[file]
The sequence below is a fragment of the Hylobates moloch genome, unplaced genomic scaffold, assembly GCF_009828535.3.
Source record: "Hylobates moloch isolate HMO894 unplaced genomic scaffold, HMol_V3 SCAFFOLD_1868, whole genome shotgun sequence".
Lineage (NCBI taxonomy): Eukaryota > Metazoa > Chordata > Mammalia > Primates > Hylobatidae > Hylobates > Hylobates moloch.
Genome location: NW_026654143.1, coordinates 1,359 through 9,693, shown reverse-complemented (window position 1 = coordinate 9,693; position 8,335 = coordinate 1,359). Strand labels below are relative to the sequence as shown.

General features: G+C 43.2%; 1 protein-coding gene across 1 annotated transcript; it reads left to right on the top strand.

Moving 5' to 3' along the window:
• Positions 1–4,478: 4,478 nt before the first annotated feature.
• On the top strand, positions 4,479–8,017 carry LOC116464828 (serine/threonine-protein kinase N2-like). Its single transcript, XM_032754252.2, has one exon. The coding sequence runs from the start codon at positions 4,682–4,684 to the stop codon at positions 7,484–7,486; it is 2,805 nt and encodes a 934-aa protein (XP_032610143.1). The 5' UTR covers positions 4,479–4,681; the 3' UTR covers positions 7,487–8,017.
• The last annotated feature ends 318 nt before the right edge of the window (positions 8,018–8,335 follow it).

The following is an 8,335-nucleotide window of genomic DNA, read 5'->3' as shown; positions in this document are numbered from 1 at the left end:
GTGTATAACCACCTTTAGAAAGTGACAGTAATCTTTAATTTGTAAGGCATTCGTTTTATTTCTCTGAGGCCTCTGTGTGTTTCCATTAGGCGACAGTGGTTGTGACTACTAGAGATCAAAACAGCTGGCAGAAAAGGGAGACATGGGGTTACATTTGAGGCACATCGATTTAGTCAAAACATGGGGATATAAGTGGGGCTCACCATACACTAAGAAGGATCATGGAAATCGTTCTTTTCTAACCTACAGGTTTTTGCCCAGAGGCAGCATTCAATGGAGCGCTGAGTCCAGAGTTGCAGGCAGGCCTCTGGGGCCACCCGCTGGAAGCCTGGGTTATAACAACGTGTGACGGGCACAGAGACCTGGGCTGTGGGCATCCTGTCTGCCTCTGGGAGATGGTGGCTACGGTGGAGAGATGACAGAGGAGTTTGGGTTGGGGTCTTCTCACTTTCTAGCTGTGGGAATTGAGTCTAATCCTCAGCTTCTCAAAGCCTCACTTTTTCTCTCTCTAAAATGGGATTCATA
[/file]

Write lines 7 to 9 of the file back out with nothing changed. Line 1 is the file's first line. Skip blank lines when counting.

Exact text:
• Positions 1–4,478: 4,478 nt before the first annotated feature.
• On the top strand, positions 4,479–8,017 carry LOC116464828 (serine/threonine-protein kinase N2-like). Its single transcript, XM_032754252.2, has one exon. The coding sequence runs from the start codon at positions 4,682–4,684 to the stop codon at positions 7,484–7,486; it is 2,805 nt and encodes a 934-aa protein (XP_032610143.1). The 5' UTR covers positions 4,479–4,681; the 3' UTR covers positions 7,487–8,017.
• The last annotated feature ends 318 nt before the right edge of the window (positions 8,018–8,335 follow it).